Health warning over ‘inverted hallucinations’

Distracted: Those with the condition have a “blunted and distorted understanding of reality”.

Is there a deadly new plague sweeping through rich societies? Tomorrow, a leading psychologist will warn of the public health threat caused by lack of awareness of what is before our eyes.

Have you ever eaten a meal without really tasting the food? Crossed the road without looking — because you were so absorbed in something on your phone? Rushed home from school, and then been unable to remember the journey?

If so, you — and many other people like you — may be suffering from a newly identified psychological condition called “inverted hallucinations”.

Tomorrow, Dr William Van Gordon will give a public lecture at the University of Derby to introduce the condition to the world

On BBC Radio Four’s Today programme, he described it as an “an upside down form of hallucination”. Instead of seeing something that is not there, inverted hallucinations involve not seeing something that is there.

In an article published earlier this year, Dr Gordon and his fellow researchers claim that sufferers are “experiencing a distorted perception of reality and ‘missing out on their life’”.

In other words, they are unaware of the world around them.

Examples include unconsciously scrolling through social media (even in dangerous situations); being oblivious to other people’s wellbeing or personal space (for example, listening to music without headphones in public spaces); always rushing without noticing the journey, and having conversations without really listening to others.

If any of those behaviours sound familiar, you are not alone.

Dr Gordon says that most people experience inverted hallucinations “to a small degree at least, at some point in their lives”.

But more extreme versions of the condition could end up leading to chronic health problems, including depression and exhaustion.

It is essentially the opposite of the ancient Buddhist practice of mindfulness: focusing your attention on the present moment. This is often achieved through meditation. Studies have found that mindfulness has a whole host of benefits, including improved memory, better mental health and a more open-minded attitude.

Now you see me, now you don’t

Are inverted hallucinations a new and very modern plague? Dr Gordon will say that they are. One obvious cause is the addictive quality of so much social media — everything from collecting ‘likes’ to infinite scrolling is there to hold your attention for as long as possible, and to keep you coming back for more. Another cause is the rise of self-obsession and the idea that we all create our own reality.

Or is this a fuss about nothing and yet another example of trying to medicalise what is perfectly normal? When Thales of Miletus fell down a well while he was studying the night sky, or Einstein searched for his train ticket to remind him where he was going, it was because these two great intellects were focussing on something more important. Many say that absent-mindedness is not stupid — but a way of helping us focus on what matters.

You Decide

  1. Have you ever experienced inverted hallucinations?
  2. Is social media bad for you?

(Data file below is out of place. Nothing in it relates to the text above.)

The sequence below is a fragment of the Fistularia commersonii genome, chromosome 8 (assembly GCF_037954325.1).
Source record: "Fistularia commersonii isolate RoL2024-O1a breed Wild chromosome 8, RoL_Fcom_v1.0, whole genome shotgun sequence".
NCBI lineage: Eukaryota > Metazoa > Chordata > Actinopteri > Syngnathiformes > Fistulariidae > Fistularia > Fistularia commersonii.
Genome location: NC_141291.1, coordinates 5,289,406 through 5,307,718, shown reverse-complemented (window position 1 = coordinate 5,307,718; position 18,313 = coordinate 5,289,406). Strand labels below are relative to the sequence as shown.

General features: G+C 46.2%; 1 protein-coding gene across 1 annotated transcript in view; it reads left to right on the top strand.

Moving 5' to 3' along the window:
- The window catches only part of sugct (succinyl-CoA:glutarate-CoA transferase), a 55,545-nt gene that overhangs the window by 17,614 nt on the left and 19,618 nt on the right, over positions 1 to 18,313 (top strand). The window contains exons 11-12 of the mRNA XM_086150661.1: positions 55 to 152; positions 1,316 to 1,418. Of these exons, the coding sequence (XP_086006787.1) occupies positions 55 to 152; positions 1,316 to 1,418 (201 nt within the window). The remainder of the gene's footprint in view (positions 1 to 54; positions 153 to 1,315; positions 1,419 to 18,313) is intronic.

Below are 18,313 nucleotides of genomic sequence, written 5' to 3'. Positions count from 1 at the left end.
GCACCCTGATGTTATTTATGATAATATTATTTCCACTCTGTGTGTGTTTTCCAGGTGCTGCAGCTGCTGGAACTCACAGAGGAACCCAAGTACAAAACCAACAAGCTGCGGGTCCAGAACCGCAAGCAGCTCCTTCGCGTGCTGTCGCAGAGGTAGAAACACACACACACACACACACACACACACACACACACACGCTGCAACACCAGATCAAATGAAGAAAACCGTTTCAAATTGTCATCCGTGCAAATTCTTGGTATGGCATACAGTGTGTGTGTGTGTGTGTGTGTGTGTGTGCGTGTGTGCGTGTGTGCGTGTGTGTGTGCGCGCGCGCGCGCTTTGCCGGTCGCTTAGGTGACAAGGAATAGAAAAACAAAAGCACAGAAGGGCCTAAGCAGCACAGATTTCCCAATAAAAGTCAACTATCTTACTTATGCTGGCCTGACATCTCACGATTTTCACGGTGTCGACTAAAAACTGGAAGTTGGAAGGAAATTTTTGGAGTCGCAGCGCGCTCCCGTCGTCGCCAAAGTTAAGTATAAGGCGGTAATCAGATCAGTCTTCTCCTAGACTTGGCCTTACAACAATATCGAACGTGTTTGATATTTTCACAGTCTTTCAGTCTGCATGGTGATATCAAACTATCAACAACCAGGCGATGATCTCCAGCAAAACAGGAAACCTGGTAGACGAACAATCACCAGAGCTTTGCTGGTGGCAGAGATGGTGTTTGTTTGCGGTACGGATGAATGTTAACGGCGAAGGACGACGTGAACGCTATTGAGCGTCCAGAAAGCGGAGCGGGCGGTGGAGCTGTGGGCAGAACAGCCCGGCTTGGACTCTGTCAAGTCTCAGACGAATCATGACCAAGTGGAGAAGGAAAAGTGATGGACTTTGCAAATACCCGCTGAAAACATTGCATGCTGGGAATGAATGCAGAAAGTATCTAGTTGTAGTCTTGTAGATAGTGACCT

1. As a class, complete the one-minute mindfulness exercise found under Become an Expert. Then discuss: How did it feel to focus on your own breath, without any distractions?
  2. Find out more about mindfulness. Create a leaflet answering the following questions: What is it? What are the benefits? How do you practise it?

Some People Say...

“Do not dwell in the past, do not dream of the future, concentrate the mind on the present moment.”


What do you think?

Q & A

What do we know?
The concept of inverted hallucinations was first introduced by psychologists in 2014. Dr Gordon and three colleagues published an article describing inverted hallucinations and their effects in more detail, earlier this year. They suggest that the hallucinations are a global problem, which could be linked to other diseases such as obesity and social media addiction.
What do we not know?
Whether it is directly linked to technology, or is simply something that happens to everyone from time to time. We also do not know what effects the condition might have on society and the wider world. A description of Dr Gordon’s lecture on the subject says that inverted hallucinations could “lead to the spread of ‘small-mindedness’”. Could this impact politics? Has it already?

Word Watch

“The Prevalence, Communicability and Co-Occurrence of Inverted Hallucinations” was published in The Journal of Concurrent Disorders, earlier this year. You can read it in full under Become an Expert.
Health and happiness.
Buddhism is an ancient Eastern religion, which originated in India between the 6th and 4th centuries BC. It spread throughout Asia and is still practised there and around the world. It is based on the teachings of the Buddha.
Focusing on one thing, such as your breath or a visualisation, in order to quieten the mind. Most major religions include some form of meditation. It can also be practised separately from religion and has been found to help reduce some mental health problems.
Infinite scrolling
This is the name given to a social media or website feed which does not require you to click to find more pages of content. Instead, it will load more as you scroll. This is now seen as one of the addictive features of social media.
Thales of Miletus
Ancient Greek philosopher, mathematician and astronomer.

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